Saturday, February 16, 2013
Zero Day by Robert O' Harrow Jr.
Zero Day: The Threat in Cyberspace, Robert O'Harrow, Jr. New York: Diversion Books, 2013. [Washington Post e-book, 69 pps.].
Robert O' Harrow is an investigative journalist for The Washington Post who has written extensively about the erosion of privacy and has won various awards and honors. In a Washington Post e-book, it is easy to understand why. His writing is sharp and crisp. He knows his material. He cites numerous references to back up his thesis.
The "Zero Day" in the title refers to zero day exploits, a term that should be familiar to hackers. But Zero Day also takes on the recent Stuxnet and Flame worms and other examples of malicious code. Besides the stuff of 'cyberwars,' Zero Day introduces some personalities. Some are folks who have regular sorts of jobs involving tech by day but hack at night. Others have to do with the targets.
There are bits of history in Zero Day written from the perspective of an investigative journalist who is explaining things to a non-techie non-nerd audience. This history is shaped a bit differently than the stuff that I myself witnessed in the days of ARPA-net and B.B.S. because of the intended audience. Although I miss the feel of hacker culture, the history that was related was good enough for as far as it went.
sapphoq reviews says: Unfortunately, to the uninitiated, Zero Day may come off as somewhat blaming the hackers. While I do not know if this is intentional, I must state that if it were not for the hackers there would be no Internet today as we know it. And of course Big Hollywood and various government officials threaten the Internet today as we know it.
I've often thought that the 'first mistake' of companies was to not appreciate the hackers. It used to be that a hacker could contact a company about the exploit that was found during exploration. The hacker would be thanked and the hole would be patched. [N.B.: The phone company did not extend the same appreciation to phreaks. Phreaks who were found out were arrested. Ma Bell was known to offer college scholarships to the best of the phreaks in return for a commitment to work for x amount of years for the monopoly. I don't know that any of the phreaks ever said "yes"]. I remember those days with a certain fondness. Nowadays there is panic at the thought that someone would "intrude" upon the insecure network of any given company. The hacker, who must hack in much the same way that a writer must write, is carted off to prison or made to pay in other ways.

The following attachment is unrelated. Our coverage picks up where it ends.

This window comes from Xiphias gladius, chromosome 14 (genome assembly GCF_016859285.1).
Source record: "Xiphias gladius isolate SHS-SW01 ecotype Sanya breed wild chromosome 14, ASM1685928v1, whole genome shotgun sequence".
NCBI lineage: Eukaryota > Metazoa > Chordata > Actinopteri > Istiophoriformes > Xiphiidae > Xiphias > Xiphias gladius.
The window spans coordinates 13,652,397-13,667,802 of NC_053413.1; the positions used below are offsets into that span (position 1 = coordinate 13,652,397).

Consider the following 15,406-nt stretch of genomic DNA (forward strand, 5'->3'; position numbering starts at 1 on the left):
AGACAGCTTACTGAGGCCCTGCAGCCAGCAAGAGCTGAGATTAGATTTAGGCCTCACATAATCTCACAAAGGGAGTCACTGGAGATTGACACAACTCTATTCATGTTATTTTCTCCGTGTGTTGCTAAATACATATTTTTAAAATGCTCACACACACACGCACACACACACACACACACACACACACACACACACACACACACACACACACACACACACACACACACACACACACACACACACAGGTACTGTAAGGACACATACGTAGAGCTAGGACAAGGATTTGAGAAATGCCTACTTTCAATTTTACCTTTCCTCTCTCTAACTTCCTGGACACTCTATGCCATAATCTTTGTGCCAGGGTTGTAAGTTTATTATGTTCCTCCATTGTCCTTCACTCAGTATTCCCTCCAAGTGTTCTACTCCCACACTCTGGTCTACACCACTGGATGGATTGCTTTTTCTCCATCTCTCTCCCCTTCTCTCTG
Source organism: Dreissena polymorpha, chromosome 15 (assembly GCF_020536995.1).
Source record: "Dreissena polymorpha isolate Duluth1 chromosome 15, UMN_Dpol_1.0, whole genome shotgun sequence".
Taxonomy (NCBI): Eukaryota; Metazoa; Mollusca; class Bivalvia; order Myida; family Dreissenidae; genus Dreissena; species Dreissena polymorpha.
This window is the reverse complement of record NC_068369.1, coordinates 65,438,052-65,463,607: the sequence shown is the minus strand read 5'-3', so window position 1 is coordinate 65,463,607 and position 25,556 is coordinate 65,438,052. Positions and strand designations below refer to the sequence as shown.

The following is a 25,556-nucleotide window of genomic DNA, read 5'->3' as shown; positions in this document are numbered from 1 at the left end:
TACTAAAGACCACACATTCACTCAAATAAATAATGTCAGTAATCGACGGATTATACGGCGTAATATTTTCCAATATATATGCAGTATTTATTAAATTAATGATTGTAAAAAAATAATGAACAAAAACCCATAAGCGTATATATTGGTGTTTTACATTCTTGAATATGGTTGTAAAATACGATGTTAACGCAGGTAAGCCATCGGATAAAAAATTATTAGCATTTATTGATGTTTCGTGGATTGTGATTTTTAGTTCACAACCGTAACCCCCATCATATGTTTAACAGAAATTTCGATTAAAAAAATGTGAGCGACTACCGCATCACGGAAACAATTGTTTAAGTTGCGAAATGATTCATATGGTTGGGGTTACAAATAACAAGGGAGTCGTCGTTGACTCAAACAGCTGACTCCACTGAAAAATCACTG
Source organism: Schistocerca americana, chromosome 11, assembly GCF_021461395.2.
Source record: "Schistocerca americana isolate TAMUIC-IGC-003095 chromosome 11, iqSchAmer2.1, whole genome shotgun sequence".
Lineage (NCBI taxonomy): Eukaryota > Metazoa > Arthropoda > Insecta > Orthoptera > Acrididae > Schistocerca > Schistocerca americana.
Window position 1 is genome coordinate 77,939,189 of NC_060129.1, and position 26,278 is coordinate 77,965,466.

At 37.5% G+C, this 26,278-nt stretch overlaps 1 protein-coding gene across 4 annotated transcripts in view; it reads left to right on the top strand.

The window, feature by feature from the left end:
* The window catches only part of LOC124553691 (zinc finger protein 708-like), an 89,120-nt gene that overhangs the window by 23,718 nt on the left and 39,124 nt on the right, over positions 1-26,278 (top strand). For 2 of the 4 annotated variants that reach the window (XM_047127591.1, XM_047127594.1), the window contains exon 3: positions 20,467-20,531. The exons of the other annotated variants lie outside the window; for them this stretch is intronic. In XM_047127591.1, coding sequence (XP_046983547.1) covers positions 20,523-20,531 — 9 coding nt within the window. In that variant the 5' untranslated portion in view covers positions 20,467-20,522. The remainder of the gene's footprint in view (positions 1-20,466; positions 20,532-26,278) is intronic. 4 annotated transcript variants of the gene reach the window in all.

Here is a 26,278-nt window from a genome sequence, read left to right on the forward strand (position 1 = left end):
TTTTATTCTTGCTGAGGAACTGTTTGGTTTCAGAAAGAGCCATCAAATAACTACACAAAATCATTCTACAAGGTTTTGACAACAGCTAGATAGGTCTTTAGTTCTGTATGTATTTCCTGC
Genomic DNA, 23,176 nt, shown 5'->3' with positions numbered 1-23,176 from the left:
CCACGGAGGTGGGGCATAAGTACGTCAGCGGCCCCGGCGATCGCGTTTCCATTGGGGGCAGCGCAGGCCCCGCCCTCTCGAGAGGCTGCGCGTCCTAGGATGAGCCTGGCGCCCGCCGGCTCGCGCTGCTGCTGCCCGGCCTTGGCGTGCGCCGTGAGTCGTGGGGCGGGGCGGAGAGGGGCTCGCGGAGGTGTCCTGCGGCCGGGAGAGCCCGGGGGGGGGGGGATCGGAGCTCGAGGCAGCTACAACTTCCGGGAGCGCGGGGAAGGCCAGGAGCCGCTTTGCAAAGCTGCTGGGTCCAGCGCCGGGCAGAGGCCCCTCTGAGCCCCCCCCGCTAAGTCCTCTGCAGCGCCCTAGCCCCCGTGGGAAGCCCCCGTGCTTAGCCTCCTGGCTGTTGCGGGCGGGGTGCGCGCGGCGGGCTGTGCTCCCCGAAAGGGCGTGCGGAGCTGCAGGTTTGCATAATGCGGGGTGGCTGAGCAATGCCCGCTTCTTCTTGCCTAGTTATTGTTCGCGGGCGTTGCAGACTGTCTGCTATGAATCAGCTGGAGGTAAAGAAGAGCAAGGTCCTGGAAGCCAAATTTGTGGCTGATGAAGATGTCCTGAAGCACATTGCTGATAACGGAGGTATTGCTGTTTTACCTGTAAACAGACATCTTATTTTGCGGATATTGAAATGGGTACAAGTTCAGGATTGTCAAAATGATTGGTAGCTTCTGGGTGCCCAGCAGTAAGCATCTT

There is barely a greater thrill than finding something that needs fixing. When I recently found such a hole in my own system and was able to correct it, I was elated. The thing is, hackers who are adept at pen testing do it for the same high that I experienced at the moment of my discovery and again at the moment that I patched it. There are some paid pen testers out there who I am quite sure are happy at their profession and experience a love of the machine-- because I've met them. And I am also sure that there are others who make a big deal out of what color hats they wear. They don't want to be brave and be mistaken for one of us.
Zero Day is worth a read for the proper audience-- intelligent people who are not hackers by nature. Those who willingly and joyfully endure a lack of privacy in the name of security would do well to stick with other sources for their information. And any hackers probably won't need to read the material.
some Robert O'Harrow articles dealing with privacy can be found here: